Believe in God and do some good stuff. That leaves room for almost endless variety. It's also hard to square with Jesus' own words in the Great Commission. "Go and make disciples of all nations, baptizing them... and teaching them to obey everything that I have commanded you."

Are there really infinite versions of Jesus from which to choose? Or do we who are church leaders need to get serious about the work Jesus gave us to do?

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Sermon video: Keeping Herod in Christmas

Audios of sermons and worship available on the FCPC website.

Sunday, December 14, 2014

Sermon: Keeping Herod in Christmas

This Advent, we began using Brian McLaren's book, We Make the Road by Walking, to shape sermons and worship, a pattern that will continue through Pentecost. The book's chapter for the third week in Advent is entitled, "Keep Herod in Christmas."

Matthew 2:1-18
Keeping Herod in Christmas
James Sledge                                                               December 14, 2014 – Advent 3

At the church I previously served, we held a “Hanging of the Greens” service on a Sunday evening early in Advent. Between Scripture readings, Advent hymns, and Christmas carols, we decorated the sanctuary, and those decorations included a full-sized, wooden manger.
During one of those services, I invited the children to gather around that manger as I offered a short message about the child whose birth we would soon celebrate and about why he was born. As I spoke, I brought out a four foot tall, wooden cross that we typically used during Lent. I leaned it against the manger and talked about this Savior who first slept in an animal feed trough and who would die on a cross. A few among the small group that attended the service remarked on how moving the message of manger and cross was. But most seemed bothered by it.
I left the cross against the manger for the rest of Advent. It was not well received. Some complained that it sapped the season of its joy, and that cross may have generated more complaints than anything done in worship during my eleven years there. I never tried it again.
For centuries Christmas was a rather minor event on the Christian calendar, but, for a variety of reasons, it has gradually eclipsed most everything else, with the possible exception of Easter. It certainly is worth celebrating God’s entry into human history through the birth of Jesus. But as Christmas has gradually become so associated with joy and good cheer, with warmth and family, the “Christmas spirit” sometimes crowds out the Christian message. And if we won’t allow the cross to intrude on our happy, joyful Christmas, even during the reflective season of Advent, I wonder if we’ve gotten a bit off track.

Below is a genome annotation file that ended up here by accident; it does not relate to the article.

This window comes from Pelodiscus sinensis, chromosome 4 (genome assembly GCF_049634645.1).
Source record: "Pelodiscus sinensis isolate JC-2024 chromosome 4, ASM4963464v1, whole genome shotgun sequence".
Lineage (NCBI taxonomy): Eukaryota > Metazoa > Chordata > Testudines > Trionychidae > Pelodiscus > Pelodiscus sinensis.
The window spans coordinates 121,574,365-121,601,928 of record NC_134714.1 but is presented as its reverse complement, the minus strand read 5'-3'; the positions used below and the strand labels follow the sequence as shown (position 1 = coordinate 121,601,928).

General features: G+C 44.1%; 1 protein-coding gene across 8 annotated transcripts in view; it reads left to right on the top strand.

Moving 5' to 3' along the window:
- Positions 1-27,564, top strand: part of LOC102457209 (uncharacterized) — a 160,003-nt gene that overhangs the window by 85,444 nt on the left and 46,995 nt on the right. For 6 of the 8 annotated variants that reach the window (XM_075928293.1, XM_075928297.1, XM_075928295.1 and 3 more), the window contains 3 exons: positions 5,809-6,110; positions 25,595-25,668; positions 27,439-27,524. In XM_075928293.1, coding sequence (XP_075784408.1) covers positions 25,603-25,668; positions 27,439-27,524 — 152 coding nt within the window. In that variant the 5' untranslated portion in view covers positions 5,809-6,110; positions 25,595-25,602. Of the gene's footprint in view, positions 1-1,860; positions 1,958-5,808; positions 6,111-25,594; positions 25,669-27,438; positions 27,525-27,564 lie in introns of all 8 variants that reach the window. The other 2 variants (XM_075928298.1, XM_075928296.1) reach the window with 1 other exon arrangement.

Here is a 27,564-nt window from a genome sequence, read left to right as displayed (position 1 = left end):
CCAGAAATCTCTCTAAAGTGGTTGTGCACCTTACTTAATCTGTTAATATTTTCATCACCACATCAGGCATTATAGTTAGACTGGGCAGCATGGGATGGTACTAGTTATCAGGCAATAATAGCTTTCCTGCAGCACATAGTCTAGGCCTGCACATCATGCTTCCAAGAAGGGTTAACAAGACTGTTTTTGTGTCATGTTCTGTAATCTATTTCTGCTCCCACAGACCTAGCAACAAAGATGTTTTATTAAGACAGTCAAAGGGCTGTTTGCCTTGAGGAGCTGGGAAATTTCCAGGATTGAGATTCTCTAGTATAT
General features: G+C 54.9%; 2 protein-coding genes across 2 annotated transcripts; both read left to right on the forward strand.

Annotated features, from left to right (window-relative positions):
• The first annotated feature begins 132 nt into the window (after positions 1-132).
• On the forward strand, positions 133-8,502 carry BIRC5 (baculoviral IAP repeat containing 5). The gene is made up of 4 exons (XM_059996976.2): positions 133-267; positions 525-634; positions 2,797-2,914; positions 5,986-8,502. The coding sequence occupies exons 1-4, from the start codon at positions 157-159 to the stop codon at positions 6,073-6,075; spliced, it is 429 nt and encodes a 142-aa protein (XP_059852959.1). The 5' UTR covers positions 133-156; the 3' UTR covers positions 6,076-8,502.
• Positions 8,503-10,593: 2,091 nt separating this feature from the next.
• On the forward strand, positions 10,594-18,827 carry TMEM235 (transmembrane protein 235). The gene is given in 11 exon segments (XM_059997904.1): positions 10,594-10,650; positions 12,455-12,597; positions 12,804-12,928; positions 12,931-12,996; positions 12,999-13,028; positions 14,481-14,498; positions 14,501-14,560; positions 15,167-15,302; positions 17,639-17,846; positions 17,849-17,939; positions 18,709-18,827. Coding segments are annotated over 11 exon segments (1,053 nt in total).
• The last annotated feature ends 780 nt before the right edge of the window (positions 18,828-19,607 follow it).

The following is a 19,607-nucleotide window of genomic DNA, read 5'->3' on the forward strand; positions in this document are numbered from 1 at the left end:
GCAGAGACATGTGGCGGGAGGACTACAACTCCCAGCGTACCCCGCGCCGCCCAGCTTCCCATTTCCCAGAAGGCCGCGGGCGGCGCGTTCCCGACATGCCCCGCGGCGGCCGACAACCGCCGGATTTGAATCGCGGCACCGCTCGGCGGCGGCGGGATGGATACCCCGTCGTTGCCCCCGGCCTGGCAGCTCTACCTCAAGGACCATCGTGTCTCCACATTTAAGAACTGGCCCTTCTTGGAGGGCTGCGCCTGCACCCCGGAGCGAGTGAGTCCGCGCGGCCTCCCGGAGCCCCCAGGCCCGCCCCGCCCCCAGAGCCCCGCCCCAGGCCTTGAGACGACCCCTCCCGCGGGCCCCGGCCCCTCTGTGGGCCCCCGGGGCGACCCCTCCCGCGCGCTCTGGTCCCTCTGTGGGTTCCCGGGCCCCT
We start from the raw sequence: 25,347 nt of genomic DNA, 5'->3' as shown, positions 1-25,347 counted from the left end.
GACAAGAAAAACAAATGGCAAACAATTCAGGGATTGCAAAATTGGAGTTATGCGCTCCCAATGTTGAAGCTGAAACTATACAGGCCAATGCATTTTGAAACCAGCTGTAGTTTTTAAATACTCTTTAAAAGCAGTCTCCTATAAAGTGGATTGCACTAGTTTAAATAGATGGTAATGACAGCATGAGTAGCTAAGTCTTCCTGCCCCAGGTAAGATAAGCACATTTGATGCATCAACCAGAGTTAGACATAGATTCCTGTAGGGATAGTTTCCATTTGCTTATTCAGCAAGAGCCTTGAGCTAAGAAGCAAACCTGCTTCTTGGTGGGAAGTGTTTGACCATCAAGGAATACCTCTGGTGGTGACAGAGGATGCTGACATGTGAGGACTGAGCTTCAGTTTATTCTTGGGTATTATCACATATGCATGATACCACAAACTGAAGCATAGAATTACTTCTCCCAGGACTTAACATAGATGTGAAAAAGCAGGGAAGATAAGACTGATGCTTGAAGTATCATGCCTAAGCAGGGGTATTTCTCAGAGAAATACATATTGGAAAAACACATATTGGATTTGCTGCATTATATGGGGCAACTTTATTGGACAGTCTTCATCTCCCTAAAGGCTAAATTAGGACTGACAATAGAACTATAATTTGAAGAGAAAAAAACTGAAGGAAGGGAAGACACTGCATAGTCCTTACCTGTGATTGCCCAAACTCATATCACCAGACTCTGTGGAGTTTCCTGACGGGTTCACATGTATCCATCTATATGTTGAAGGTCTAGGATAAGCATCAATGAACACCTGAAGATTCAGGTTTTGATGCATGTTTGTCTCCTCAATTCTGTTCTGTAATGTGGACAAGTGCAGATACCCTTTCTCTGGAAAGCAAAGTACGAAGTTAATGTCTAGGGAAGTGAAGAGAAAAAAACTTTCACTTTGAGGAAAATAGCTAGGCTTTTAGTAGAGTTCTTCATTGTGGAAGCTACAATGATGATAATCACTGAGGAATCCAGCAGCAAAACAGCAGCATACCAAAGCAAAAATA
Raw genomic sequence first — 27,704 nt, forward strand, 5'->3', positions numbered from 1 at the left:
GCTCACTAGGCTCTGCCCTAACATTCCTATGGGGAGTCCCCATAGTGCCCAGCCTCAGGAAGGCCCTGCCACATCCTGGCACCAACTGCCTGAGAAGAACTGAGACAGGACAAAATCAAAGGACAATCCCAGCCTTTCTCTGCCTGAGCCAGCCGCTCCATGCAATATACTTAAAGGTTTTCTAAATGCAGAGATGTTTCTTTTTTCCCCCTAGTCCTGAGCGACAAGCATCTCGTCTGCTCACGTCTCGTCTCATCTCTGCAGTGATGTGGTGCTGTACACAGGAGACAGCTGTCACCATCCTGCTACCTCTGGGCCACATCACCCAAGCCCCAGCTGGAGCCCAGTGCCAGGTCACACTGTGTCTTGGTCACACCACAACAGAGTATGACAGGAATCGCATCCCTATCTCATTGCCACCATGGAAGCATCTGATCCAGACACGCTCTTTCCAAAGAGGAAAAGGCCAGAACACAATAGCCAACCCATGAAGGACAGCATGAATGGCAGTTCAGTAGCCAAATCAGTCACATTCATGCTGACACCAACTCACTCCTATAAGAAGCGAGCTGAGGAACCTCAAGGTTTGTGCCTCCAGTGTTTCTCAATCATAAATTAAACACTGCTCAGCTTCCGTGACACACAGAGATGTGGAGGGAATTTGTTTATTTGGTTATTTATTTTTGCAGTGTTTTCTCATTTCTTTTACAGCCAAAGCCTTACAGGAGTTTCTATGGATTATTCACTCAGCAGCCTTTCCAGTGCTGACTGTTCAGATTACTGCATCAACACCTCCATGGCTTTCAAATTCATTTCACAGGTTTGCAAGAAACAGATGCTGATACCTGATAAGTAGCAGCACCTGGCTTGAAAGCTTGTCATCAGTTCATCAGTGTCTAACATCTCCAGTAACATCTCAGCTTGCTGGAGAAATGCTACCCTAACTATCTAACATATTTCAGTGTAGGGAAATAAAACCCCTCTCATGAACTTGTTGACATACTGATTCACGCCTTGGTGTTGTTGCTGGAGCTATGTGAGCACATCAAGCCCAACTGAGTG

Matthew’s gospel certainly won’t let us linger for long at the manger. In truth, the manger only appears in Luke. In Matthew, we hear of an angel appearing to Joseph in a dream and telling him to take the pregnant Mary as his wife. The birth itself receives only a scant mention at the conclusion of that story. (Joseph) took her as his wife, but had no marital relations with her until she had borne a son; and he named him Jesus.
Matthew doesn’t linger at the birth, but he immediately introduces foreboding. The birth of a king, a Messiah, may be good news to some, but it is not for many. Word of a new king does not sit well with the current one. The possibility of a new order sounds dreadful to those heavily invested in the present one. The possibility of a world organized around the ways of God prompts the powers that be to do all they can to cling to power. Herod will enlist the Magi as his spies to deal with this usurper to the throne. And when that doesn’t work, Herod will simply kill all the babies in Bethlehem.
Jesus may be a year or two old by then, but this story is the only one Matthew connects to Jesus’ birth. And so most of us have associated Wise Men with Christmas, and if the crèche at your house is like the one at mine, those Wise Men are already at the manger, or close by awaiting Epiphany on January 6. I wonder if anyone has ever made a King Herod figure for their nativity set. After all, he is just offstage, awaiting word from those Wise Men.
The slaughter of children like that described in Matthew occurs with appalling regularity down through history. Pharaoh once ordered the slaughter of Hebrew infants to preserve his power. Dictators, despots, and militias still kill children as easily as Herod did. In the most recent fighting between Israelis and Palestinians, Hamas launched their missiles from sites chosen so that retaliation by Israel would kill civilians and especially children. Israel obliged, and children were a majority of the casualties.
In the chapter that provides this sermon its title, Brian McLaren writes, “The next war— whoever wages it— will most likely resemble every war in the past. It will be planned by powerful older men in their comfortable offices, and it will be fought on the ground by people the age of their children and grandchildren. Most of the casualties will probably be between eighteen and twenty-two years old— in some places, much younger. So the old, sad music of the ancient story of Herod and the slaughter of the children will be replayed again. And again, the tears of mothers will fall.”[1]